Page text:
Wednesday, January 17, 2007


Both state House and Senate to adopt rules banning "embedded lobbyists"

With the announcement yesterday by Senate President Colleen Hanabusa that:
...The senate is adopting a rule which prohibits interms from the private sector. We are only permitting students interns from the University of Hawaii who are part of an established program.
and the banning of all interns from the House by Speaker Calvin Say, this questionable practice has come to an end in Hawaii's state legislature.

The "announcement" was actually discovered in the middle of the Honolulu Advertiser's Hot Seat live blog yesterday. Nevermind. In this digital age, why not announce something in a blog.

Since these reforms will be implemented as rule changes, they can of course be simply undone in the future. But let's be content with the victory, for that's what it was. It's a victory for the people because it helps remove corporate influence from the decisionmaking process at the legislature.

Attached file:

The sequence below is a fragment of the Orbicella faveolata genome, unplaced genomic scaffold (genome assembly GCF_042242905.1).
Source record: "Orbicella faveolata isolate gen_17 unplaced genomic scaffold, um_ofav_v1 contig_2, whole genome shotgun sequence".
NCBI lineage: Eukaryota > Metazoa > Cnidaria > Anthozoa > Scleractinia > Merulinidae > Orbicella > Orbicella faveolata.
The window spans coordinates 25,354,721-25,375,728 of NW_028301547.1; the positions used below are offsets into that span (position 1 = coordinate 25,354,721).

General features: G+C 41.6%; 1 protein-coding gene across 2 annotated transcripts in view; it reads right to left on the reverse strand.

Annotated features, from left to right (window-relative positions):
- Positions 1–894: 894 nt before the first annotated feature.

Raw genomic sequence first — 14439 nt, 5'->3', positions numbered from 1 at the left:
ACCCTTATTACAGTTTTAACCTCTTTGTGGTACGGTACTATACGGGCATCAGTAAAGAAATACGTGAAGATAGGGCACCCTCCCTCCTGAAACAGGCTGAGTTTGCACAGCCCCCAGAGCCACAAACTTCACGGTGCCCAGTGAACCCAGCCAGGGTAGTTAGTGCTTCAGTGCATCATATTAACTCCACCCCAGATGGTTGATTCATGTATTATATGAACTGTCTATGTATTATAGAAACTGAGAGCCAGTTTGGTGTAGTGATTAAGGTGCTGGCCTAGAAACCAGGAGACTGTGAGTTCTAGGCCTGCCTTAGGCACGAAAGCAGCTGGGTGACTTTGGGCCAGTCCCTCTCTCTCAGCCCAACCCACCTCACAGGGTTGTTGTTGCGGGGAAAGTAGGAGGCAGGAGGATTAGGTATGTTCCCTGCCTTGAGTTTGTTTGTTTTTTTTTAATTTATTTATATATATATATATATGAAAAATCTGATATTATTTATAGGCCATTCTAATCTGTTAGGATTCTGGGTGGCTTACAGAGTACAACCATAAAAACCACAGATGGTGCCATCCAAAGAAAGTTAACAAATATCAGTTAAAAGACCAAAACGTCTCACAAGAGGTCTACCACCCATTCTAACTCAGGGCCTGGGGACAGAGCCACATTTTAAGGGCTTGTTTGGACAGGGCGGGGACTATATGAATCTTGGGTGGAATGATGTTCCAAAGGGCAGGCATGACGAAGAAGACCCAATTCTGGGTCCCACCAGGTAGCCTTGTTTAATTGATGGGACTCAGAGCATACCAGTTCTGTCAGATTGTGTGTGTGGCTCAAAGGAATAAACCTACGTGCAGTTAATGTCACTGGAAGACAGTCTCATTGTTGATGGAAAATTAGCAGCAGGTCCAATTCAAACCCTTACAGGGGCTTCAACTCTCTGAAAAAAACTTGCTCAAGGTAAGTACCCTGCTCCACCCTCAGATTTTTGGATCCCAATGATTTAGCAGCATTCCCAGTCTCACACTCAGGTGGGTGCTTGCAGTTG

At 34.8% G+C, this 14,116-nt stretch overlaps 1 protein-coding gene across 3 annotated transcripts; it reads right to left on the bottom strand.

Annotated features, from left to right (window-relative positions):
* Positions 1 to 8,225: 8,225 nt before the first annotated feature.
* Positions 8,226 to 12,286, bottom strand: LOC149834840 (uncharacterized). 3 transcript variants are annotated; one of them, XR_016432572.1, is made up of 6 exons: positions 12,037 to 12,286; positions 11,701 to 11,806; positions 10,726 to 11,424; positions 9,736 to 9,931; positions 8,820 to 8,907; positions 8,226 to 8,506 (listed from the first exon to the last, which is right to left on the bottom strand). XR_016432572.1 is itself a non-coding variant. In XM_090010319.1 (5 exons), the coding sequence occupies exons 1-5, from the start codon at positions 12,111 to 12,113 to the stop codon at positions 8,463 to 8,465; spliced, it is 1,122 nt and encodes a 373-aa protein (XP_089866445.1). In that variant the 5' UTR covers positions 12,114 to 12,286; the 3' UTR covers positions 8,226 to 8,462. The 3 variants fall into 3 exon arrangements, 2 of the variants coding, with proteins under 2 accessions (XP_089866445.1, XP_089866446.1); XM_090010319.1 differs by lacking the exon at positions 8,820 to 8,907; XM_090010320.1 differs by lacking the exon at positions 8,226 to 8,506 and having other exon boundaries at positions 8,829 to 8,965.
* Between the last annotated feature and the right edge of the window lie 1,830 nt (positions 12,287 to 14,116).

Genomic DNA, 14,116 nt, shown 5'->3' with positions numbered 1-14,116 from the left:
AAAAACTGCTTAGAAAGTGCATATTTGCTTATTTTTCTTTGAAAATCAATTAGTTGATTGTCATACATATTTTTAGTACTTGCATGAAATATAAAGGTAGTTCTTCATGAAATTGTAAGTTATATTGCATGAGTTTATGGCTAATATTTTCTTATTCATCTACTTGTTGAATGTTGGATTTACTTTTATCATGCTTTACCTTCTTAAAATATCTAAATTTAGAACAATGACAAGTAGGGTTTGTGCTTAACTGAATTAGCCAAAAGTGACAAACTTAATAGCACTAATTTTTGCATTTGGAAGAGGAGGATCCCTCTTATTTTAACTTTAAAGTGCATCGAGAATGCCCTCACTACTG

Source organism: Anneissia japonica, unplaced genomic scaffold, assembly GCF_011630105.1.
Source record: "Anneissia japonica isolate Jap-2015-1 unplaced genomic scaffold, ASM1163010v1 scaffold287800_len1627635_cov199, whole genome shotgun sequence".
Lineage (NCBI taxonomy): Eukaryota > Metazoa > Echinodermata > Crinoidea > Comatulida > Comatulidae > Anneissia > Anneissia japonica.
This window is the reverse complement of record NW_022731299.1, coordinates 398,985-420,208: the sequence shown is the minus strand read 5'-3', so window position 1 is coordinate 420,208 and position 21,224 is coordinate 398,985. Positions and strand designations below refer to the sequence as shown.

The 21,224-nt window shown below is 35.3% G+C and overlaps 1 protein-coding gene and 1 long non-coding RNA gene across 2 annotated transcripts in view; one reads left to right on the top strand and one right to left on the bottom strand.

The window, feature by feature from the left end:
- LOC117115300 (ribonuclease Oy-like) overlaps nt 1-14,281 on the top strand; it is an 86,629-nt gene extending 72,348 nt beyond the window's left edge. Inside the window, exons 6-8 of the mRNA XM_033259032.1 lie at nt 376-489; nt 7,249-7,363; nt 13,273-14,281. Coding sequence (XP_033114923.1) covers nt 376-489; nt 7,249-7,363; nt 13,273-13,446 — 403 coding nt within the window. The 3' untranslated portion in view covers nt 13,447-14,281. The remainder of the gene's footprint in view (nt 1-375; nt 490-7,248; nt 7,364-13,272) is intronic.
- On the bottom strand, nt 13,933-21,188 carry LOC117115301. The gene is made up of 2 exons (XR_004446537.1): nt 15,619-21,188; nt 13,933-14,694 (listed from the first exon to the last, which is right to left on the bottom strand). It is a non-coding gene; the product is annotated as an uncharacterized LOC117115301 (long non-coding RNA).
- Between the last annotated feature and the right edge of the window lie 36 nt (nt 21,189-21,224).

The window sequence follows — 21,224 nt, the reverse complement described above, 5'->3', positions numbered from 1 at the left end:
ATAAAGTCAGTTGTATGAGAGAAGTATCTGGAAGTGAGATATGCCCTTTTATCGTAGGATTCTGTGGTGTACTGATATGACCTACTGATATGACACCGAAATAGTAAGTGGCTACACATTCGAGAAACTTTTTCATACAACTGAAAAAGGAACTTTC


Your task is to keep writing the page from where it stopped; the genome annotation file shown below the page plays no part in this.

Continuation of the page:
Last session Hawaii employees lost the important protection of health care premium regulation, raising the issue of whether an HMSA Foundation executive working as an intern in Rep. Bob Herkes' office might have played a role in the defeat of that legislation. The Ethics Commission has not settled the issue, but nevertheless, the presence of these corporate people within legislative offices was a questionable practice from several points of view.

In the same blog comment, Sen. Hanabusa denied that she has a staff member who works for the Hawaiian Electric Company in her office.

Now that corporations cannot place "interns" at the legislature, look for them to try to find ways around the new rule. We'll need to be vigilant to uncover employees who take leaves of absence to work at the legislature for a session and then go back to their companies, for example.

There are also other reforms that need to be implemented before we have Democracy fully implemented in our state legislature. Stay tuned for more on this.


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